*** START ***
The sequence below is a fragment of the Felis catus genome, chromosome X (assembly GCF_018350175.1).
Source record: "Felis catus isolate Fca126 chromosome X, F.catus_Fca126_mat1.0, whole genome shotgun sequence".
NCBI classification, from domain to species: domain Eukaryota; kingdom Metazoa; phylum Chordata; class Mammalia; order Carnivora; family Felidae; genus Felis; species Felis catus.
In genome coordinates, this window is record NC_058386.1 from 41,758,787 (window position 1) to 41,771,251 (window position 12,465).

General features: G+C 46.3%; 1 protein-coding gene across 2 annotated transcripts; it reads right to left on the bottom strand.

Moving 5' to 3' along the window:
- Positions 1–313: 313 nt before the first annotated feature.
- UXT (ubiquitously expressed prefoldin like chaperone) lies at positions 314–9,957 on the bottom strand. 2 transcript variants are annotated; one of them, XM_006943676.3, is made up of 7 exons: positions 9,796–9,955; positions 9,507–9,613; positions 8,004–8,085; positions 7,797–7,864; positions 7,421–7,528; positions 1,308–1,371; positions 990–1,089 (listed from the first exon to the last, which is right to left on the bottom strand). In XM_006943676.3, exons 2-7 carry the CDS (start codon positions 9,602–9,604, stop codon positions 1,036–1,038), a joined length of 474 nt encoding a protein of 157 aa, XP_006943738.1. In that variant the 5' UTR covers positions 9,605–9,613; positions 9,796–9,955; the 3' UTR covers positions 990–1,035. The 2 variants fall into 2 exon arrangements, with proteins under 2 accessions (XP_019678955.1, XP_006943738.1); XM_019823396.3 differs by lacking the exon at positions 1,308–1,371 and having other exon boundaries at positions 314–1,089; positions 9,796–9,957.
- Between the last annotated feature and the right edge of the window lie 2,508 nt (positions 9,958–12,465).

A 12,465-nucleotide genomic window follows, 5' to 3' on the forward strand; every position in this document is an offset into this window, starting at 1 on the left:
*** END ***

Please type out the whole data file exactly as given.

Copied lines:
The sequence below is a fragment of the Felis catus genome, chromosome X (assembly GCF_018350175.1).
Source record: "Felis catus isolate Fca126 chromosome X, F.catus_Fca126_mat1.0, whole genome shotgun sequence".
NCBI classification, from domain to species: domain Eukaryota; kingdom Metazoa; phylum Chordata; class Mammalia; order Carnivora; family Felidae; genus Felis; species Felis catus.
In genome coordinates, this window is record NC_058386.1 from 41,758,787 (window position 1) to 41,771,251 (window position 12,465).

General features: G+C 46.3%; 1 protein-coding gene across 2 annotated transcripts; it reads right to left on the bottom strand.

Moving 5' to 3' along the window:
- Positions 1–313: 313 nt before the first annotated feature.
- UXT (ubiquitously expressed prefoldin like chaperone) lies at positions 314–9,957 on the bottom strand. 2 transcript variants are annotated; one of them, XM_006943676.3, is made up of 7 exons: positions 9,796–9,955; positions 9,507–9,613; positions 8,004–8,085; positions 7,797–7,864; positions 7,421–7,528; positions 1,308–1,371; positions 990–1,089 (listed from the first exon to the last, which is right to left on the bottom strand). In XM_006943676.3, exons 2-7 carry the CDS (start codon positions 9,602–9,604, stop codon positions 1,036–1,038), a joined length of 474 nt encoding a protein of 157 aa, XP_006943738.1. In that variant the 5' UTR covers positions 9,605–9,613; positions 9,796–9,955; the 3' UTR covers positions 990–1,035. The 2 variants fall into 2 exon arrangements, with proteins under 2 accessions (XP_019678955.1, XP_006943738.1); XM_019823396.3 differs by lacking the exon at positions 1,308–1,371 and having other exon boundaries at positions 314–1,089; positions 9,796–9,957.
- Between the last annotated feature and the right edge of the window lie 2,508 nt (positions 9,958–12,465).

A 12,465-nucleotide genomic window follows, 5' to 3' on the forward strand; every position in this document is an offset into this window, starting at 1 on the left: